Arvind Kejriwal: Row Over Plea For Hindu Deities On India Currency
The chief minister of India’s capital, Delhi, has raked up a controversy after he asked for new currency notes to be printed with images of Hindu deities.
Arvind Kejriwal urged Prime Minister Narendra Modi to print photos of Goddess Lakshmi and Lord Ganesha on rupee notes.
He said it would bring “economic prosperity” to the country.
His comments have drawn sharp criticism – he has been accused of pandering to Hindu voters ahead of key state polls.
The Aam Aadmi party (AAP), led by Mr Kejriwal, has been campaigning extensively in the states of Gujarat – a stronghold of the governing Bharatiya Janata Party (BJP) – and Himachal Pradesh where elections are due soon.
Fresh off a sweeping win in Punjab state earlier this year, the AAP is now eyeing wins in the two states – as well as in municipal elections in Delhi, where it hopes to defeat the BJP and emerge as an alternative to the Congress, India’s main opposition party.
Addressing a press conference on Wednesday, the AAP chief said this thought occurred to him while worshipping the two deities during the festival of Diwali on Monday.
“We need to put in all efforts to build the economy – build schools, hospitals, and strengthen our infrastructure. But our efforts will bear fruit only when we have the blessings of God upon us,” Mr Kejriwal said.
Adding that Goddess Lakshmi brings prosperity and Lord Ganesha removes hurdles, he said that he was not asking for all currency notes to be changed but only for fresh ones to be issued in future to bear the images of the deities.
The Delhi chief minister said that “Indonesia, which is a Muslim-majority country, prints currency notes with the picture of Lord Ganesha”.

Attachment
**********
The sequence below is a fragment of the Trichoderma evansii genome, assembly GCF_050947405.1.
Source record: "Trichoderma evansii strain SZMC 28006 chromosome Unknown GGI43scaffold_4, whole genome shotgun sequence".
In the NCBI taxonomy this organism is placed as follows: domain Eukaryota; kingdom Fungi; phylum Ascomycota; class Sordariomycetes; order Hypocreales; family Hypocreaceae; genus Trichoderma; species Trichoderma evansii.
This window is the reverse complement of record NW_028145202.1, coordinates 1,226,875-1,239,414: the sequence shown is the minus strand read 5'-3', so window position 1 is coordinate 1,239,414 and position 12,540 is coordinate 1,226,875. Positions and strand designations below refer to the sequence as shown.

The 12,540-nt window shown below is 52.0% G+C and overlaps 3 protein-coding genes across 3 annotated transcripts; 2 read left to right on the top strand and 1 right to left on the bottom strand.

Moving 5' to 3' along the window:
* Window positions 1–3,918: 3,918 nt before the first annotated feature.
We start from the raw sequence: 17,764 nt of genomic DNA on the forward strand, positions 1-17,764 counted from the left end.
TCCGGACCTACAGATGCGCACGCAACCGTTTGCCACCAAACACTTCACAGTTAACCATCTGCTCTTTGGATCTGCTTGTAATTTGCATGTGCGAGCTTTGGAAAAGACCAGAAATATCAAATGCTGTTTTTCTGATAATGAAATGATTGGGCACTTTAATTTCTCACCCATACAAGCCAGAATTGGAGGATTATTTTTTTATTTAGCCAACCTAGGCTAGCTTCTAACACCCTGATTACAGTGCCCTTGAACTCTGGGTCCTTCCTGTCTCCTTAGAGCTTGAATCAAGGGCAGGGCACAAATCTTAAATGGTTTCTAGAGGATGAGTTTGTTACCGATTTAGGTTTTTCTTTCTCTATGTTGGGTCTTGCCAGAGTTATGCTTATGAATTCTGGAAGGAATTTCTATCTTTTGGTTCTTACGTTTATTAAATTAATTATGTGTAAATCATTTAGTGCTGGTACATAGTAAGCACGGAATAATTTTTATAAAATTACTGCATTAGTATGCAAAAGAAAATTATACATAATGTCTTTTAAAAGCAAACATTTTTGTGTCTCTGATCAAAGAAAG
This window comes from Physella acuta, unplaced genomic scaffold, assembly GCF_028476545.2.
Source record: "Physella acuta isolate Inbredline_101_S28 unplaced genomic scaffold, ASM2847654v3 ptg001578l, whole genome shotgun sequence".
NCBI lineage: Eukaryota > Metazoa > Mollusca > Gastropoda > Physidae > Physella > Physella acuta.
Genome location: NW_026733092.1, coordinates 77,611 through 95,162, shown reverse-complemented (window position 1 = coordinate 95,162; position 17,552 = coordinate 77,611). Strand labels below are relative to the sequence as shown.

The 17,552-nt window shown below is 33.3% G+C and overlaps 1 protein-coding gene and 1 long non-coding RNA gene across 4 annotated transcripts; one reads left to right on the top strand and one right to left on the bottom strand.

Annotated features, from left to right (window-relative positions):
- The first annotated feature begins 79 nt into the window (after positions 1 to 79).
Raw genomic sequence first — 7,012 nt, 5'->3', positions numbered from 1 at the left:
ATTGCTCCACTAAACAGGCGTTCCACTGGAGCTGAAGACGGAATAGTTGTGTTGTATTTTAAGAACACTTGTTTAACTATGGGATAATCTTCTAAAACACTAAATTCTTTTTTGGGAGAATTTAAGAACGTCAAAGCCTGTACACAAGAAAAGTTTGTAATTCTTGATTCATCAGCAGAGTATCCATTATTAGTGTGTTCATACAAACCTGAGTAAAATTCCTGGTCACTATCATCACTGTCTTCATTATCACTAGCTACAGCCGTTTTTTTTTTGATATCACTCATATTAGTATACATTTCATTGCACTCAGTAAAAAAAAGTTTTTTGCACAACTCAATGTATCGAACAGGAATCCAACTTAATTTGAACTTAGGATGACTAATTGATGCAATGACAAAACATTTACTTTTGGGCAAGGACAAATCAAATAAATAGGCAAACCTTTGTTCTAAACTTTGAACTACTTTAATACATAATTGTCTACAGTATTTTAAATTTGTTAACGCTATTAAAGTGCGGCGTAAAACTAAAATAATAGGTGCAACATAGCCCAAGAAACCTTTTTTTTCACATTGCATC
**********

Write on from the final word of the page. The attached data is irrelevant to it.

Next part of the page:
“If Indonesia can do this, why not us? No one should have any objection.”
His remarks drew ridicule from political parties across the board. The Hindu nationalist BJP called it an attempt by AAP to hide its “ugly anti-Hindu face”.
“Arvind Kejriwal is doing political drama to divert the attention of the people of the country from the flaws of their government and the anti-Hindu mindset of the party,” BJP’ spokesperson Sambit Patra said.
The Congress said Mr Kejriwal’s statement was linked to “vote politics”.
On social media, many accused AAP of “hypocrisy” saying that the party had come to power promising an overhaul of the political system and a focus on development.
Mr Kejriwal has often said that his party believes in equality of all religions and justice for all. The AAP was seen by many as a breath of fresh air in a country where politics is mostly run on caste and religious divisions.
But many say the party is not following through on what it had promised.
Journalist Seema Pasha tweeted: “It’s our fault…we were so desperate for change that we didn’t see what we were electing.”
Defending Mr Kejriwal’s comment in a video statement, senior AAP leader Atishi Marlena said the plea to put these images on currency notes was not his alone, but it was the wish of India’s 1.3 billion people.
“You hate Arvind Kejriwal, but why hate Lakshmi and Ganesha? Why hate the prosperity of the country?” she posted on Twitter.
Her defence did not go down with many users of the micro-blogging platform who said the Aam Aadmi Party had been elected to provide good governance and not indulge in such gimmicks.